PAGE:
Editorial: Your children will become what you are; so be what you want them to be

Sunday, November 4th, 2012

Parenting is the most important lifetime responsibility a person will ever have, and mistakes can have lifelong consequences.

Sometimes the first parental mistake made is the pregnancy itself. When a young person irresponsibly conceives an unplanned pregnancy, it is hard to say what came first, the chicken or the egg? Where was the parent of this sexually active child when he/she was busy making babies? Was the child taught to be sexually responsible? Was the parent even aware of what was going on? Now, the child is blessed with the responsibility of not only being a parent, but an adult.
Maturity plays a huge factor in this life altering role, and often young parents are not emotionally equipped to handle the responsibilities that come with raising a baby. Often, the parent who didn’t notice their child was busy having sex are now tasked with the responsibility of raising a grandbaby while their teenager is trying to grow up….or not.

So what does it mean to be a parent? A parent is responsible for supporting his/her child – period. It does not matter that parents are not married, didn’t intend to become pregnant, are underage, are still in school or have other financial obligations. Being a parent is fun yet demanding, rewarding yet expensive, and difficult. As a parent, have you planned ahead for the future of your family? Do you really understand and embrace the consequences of becoming a parent? When it rains in Belize some refer to it as “baby making weather”. Do you really have to make a baby? Why not just practice? There is such a thing as “planned parenthood”.

Regardless of how you got there, as a parent you are now tasked with the responsibility of raising a child into becoming a responsible, socially adept human being. By far the easiest way to do this is to not only be attentive and engaged in their lives but to lead by example. Remember, it’s all about you. This basic premise of good parenting is one that takes many parents by surprise. The surprise is that children learn attitudes, behaviors, lifestyle choices, prejudices, likes and dislikes, compassion and generosity, by osmosis. They learn by watching and listening to their parents. It is challenging for parents to try to be, what they want their children to become.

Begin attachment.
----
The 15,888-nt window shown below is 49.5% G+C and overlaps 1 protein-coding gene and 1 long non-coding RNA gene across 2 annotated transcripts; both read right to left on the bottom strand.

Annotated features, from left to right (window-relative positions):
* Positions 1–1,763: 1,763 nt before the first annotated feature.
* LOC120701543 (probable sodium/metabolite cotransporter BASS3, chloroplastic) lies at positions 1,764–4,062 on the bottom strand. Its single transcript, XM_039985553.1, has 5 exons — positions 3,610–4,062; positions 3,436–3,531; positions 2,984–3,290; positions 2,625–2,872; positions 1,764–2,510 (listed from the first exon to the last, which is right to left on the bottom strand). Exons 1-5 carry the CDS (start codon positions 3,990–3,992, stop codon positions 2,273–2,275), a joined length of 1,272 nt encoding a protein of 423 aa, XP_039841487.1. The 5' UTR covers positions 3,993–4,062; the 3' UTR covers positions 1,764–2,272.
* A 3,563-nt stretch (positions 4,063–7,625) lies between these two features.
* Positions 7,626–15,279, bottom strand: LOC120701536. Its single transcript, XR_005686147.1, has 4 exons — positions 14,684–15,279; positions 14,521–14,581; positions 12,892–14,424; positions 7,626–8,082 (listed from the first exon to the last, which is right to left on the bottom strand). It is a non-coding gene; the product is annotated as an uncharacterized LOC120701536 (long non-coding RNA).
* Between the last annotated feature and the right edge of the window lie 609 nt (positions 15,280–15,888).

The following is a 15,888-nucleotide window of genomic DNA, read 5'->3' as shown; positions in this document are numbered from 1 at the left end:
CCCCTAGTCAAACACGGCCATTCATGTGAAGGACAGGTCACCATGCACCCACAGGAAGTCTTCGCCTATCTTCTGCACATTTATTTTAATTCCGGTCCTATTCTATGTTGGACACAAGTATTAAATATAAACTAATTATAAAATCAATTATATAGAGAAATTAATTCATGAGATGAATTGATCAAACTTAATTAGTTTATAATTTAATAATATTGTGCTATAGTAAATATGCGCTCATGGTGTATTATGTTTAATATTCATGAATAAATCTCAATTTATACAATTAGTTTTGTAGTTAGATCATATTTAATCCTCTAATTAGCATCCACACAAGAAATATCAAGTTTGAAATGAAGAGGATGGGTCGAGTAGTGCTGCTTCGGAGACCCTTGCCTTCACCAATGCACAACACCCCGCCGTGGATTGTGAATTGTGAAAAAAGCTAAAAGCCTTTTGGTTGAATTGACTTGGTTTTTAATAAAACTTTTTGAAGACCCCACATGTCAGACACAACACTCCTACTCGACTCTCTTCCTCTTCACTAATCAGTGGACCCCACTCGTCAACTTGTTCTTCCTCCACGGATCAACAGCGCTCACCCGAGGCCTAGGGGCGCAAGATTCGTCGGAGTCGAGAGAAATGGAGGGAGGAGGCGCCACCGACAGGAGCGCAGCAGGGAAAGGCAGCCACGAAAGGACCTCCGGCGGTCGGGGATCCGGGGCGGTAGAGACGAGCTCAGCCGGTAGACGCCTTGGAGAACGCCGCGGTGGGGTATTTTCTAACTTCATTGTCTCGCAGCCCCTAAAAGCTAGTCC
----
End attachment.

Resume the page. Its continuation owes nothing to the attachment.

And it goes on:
Since they are the greatest example for their children, parents need to take seriously what it is they’re modeling, and to what end. Most parents want to raise children who are responsible, to themselves and others. Individual responsibility is initially taught through routines that involve a child’s care of self (brushing teeth) and of their personal possessions (picking up toys and clothing). Eventually, responsibility expands within the family unit, and then overflows into the school setting and community. At the same time, children will be observing the responsible habits and routines of their parents, and their attitudes regarding these.

The manner in which a parent models attitudes towards life has the greatest impact on a child’s acceptance of his own circumstances. Parents who provide a perfect scenario of life experiences for a child, will not give opportunity for him to learn how to handle disappointment, how to really appreciate the good when it happens and try again when it doesn’t, how to develop resilience and determination and to press forward with optimism. A child will be watching how his parents handle life’s ups and downs. Underlying a parent’s outlook on life will most likely provide a set of values that determine priorities and choices. As a child observes a parent who is honest, compassionate, and involved in service to others, similar values will be adopted by the child, and will be used as a guideline as they grow and mature.

As a child moves beyond his own family into the world of school, parents have the opportunity to model attitudes of acceptance towards those who are different than the immediate family. As children begin to befriend others from various cultures and religious backgrounds, will their parents offer an attitude of tolerance toward differences in appearances, abilities, and backgrounds, or an attitude of prejudice?

Parental modeling at its best is expressed through embracing the joy of living. Life has its ups and downs and is not free of personal disappointments and tragedies; however, a child can learn from his parents how to look for the positives life has to offer.

Parenting is a “do what I do” endeavor. It calls one to be the best they can be for the sake of their children. It increases one’s integrity and honesty toward living. When it comes to parenting, there are many reasons for us to look inward and understand ourselves as people. The only way your child will become the person you hope them to be is to lead by example.

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